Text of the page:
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Remains of Dublin man found buried in French city nine years after disappearance

Shortly before Paul Shine-Dixon went missing in France, he told his partner he had witnessed a shooting.

Gardaí broke the news to Paul's family on 6 July.
Gardaí broke the news to Paul's family on 6 July.
Image: File photo

THE REMAINS OF an Irishman who went missing nine years ago have been found buried near a canal in the French city of Perpignan.

Paul Shine-Dixon from Finglas in Dublin was travelling through Europe when he disappeared in 2009. He was on his way to meet his partner in Barcelona, but got off his train in the southern French city instead. 

He called his partner and told her he had witnessed a shooting on the train. The 28-year-old father-of-three was found by police in a distressed state later that day and taken to a medical centre for treatment. 

The next day, 3 May, he discharged himself. His family never heard from him again.

Just over three weeks ago, the family was told that remains recently discovered buried beside a canal in Perpignan had been identified as Paul’s. Local police are currently treating his death as suspicious but examination of the remains will determine the direction of the investigation.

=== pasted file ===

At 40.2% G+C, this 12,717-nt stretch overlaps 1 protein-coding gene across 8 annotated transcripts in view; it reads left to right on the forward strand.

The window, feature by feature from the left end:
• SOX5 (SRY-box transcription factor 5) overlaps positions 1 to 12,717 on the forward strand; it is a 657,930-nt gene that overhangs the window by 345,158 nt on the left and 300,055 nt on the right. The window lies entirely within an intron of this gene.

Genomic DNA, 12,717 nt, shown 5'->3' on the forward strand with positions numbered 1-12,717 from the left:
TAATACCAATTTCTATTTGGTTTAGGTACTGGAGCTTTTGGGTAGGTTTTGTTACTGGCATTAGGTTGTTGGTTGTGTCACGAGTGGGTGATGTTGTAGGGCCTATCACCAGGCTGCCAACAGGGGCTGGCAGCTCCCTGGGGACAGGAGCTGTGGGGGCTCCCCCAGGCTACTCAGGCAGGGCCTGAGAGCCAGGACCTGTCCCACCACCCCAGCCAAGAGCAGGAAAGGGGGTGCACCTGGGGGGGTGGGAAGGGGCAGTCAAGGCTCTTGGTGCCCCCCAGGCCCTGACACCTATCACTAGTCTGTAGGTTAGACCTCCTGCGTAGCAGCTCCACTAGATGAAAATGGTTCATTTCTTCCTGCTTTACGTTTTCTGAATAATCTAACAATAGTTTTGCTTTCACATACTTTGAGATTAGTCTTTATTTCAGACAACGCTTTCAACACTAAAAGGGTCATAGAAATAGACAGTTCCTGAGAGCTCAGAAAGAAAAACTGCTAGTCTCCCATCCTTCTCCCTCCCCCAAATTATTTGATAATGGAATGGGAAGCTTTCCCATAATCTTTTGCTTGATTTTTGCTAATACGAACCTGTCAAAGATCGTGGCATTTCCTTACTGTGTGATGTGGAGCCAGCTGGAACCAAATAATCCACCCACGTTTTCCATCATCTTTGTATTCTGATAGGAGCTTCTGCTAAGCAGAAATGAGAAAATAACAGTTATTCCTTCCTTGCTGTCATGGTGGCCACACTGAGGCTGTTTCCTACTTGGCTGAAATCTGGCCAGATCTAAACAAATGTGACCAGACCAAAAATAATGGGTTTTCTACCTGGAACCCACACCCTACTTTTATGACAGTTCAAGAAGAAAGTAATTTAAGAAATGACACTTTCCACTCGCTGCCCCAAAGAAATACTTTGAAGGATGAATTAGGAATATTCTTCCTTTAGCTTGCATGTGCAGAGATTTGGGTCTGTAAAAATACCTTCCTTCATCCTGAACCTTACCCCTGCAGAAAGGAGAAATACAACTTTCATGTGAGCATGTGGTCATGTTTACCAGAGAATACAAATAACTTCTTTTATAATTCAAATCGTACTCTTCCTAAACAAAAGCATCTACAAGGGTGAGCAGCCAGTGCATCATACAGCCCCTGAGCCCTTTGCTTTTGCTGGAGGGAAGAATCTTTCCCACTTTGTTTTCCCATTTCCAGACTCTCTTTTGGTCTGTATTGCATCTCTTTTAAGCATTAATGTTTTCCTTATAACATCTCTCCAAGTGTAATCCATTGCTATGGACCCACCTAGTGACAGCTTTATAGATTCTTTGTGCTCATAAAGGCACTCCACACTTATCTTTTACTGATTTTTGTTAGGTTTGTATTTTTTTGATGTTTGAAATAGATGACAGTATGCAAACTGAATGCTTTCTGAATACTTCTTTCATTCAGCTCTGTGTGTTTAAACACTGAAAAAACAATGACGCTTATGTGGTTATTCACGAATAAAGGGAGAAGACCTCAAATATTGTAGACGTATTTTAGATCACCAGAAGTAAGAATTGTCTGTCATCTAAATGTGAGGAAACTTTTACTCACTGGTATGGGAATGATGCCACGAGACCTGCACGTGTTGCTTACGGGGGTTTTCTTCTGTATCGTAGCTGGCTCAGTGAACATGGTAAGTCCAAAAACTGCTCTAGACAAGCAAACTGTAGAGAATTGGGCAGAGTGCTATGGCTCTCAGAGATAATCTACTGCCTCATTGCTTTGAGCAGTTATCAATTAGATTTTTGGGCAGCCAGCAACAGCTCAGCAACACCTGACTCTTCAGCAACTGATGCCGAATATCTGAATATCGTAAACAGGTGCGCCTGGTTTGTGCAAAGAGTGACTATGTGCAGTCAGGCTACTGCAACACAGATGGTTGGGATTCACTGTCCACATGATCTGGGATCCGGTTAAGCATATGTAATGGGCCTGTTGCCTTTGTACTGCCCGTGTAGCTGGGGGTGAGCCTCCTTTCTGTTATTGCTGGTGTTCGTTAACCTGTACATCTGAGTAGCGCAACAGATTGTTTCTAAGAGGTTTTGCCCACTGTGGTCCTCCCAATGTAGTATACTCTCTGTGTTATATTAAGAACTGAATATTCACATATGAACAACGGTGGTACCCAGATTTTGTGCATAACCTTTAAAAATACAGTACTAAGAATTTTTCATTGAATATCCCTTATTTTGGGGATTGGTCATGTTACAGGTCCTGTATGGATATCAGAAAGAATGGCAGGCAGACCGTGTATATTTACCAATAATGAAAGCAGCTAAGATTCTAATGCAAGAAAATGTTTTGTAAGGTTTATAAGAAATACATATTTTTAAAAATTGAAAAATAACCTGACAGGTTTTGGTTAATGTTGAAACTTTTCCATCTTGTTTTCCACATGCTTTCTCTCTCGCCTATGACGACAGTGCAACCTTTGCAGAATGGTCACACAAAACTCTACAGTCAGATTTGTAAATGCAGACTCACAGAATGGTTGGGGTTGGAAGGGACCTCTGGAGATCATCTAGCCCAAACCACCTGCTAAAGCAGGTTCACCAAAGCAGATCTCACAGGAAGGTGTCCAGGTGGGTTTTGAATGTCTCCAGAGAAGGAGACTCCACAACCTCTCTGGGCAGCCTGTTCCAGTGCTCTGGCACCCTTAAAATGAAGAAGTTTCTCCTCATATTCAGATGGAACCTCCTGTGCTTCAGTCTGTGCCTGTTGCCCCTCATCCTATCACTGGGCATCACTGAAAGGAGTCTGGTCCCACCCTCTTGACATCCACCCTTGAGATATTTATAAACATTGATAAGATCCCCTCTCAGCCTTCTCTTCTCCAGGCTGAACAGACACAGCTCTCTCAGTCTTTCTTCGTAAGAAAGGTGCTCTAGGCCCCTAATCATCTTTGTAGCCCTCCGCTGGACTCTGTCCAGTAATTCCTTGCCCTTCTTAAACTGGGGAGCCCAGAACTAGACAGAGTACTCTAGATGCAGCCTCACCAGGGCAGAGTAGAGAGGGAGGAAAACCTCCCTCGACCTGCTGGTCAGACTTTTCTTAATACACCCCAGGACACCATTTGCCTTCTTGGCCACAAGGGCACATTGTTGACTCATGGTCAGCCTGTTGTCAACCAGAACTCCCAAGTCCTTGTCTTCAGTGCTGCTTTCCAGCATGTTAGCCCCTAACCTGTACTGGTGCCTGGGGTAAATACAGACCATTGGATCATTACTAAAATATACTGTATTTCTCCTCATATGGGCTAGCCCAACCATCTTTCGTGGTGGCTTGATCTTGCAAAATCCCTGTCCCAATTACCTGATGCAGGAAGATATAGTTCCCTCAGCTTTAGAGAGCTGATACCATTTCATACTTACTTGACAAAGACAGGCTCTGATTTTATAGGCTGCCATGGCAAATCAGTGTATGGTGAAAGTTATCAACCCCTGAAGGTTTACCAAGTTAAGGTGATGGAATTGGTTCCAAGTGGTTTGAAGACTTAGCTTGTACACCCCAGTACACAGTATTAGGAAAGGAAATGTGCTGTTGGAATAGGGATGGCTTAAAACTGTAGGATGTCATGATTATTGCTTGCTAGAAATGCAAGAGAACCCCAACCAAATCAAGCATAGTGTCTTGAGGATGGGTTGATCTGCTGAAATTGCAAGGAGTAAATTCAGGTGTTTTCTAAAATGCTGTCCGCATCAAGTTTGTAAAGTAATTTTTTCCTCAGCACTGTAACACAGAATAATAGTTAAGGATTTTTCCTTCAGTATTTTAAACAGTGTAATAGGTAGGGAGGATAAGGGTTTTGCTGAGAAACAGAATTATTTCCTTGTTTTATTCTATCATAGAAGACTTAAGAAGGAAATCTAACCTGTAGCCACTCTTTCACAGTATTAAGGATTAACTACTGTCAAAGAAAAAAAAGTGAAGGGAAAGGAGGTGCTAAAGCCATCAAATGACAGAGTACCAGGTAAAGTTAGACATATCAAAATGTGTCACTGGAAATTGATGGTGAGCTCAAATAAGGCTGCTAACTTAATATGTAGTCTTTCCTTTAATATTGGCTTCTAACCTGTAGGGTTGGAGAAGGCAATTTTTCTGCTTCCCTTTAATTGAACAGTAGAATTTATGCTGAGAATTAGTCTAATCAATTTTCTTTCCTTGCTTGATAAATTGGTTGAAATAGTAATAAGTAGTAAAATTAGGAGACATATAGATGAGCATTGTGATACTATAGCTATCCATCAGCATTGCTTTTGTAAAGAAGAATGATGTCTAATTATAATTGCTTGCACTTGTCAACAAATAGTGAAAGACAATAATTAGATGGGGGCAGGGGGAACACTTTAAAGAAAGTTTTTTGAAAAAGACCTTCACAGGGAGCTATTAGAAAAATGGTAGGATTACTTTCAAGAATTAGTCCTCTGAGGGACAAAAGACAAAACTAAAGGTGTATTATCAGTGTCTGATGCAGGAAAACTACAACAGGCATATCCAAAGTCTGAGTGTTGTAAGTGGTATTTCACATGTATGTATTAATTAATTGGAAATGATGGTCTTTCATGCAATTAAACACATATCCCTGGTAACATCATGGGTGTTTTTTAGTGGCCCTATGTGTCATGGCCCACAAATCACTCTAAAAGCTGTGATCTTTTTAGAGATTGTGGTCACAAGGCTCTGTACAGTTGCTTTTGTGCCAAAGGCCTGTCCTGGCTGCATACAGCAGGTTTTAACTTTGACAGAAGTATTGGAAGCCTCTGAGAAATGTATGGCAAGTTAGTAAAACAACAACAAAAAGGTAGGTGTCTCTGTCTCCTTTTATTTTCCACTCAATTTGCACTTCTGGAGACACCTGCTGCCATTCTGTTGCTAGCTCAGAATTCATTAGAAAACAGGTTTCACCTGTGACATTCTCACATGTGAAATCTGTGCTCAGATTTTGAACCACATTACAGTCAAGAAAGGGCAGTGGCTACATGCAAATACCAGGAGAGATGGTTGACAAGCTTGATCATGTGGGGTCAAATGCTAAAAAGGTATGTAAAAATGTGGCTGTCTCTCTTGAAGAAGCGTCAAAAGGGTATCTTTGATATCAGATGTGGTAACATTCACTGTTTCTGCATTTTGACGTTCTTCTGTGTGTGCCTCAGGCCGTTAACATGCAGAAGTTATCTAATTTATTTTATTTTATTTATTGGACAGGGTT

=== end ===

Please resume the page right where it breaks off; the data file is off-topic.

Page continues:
Retired garda Tosh Lavery, who works with the families of missing persons to highlight their cases, told TheJournal.ie that he is glad the Dixon family can finally bring the young man home.

“But I never use that word ‘closure’ because it’s just a different kind of ambiguity for them now,” he explained.

Their worst fear was that he was dead and you’re always waiting for them to come home, thinking even that there’s a small chance. Now it’s wondering what happened to him in his last moments.

He said it could take some time for the remains to be released to the man’s family as police work to confirm his cause of death and the circumstances surrounding it.

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Gardaí provided assistance to French authorities using the State’s DNA database, which was launched in 2015. The database, which is managed by Forensic Science Ireland for An Garda Síochána now has DNA profiles for more than 150 missing persons cases.

Gardaí broke the news of the positive identification to Paul’s family on 6 July. Officers from the Missing Persons Bureau are now liaising with investigators in Perpignan.

The Department of Foreign Affairs said it is aware of the case and is providing consular assistance.

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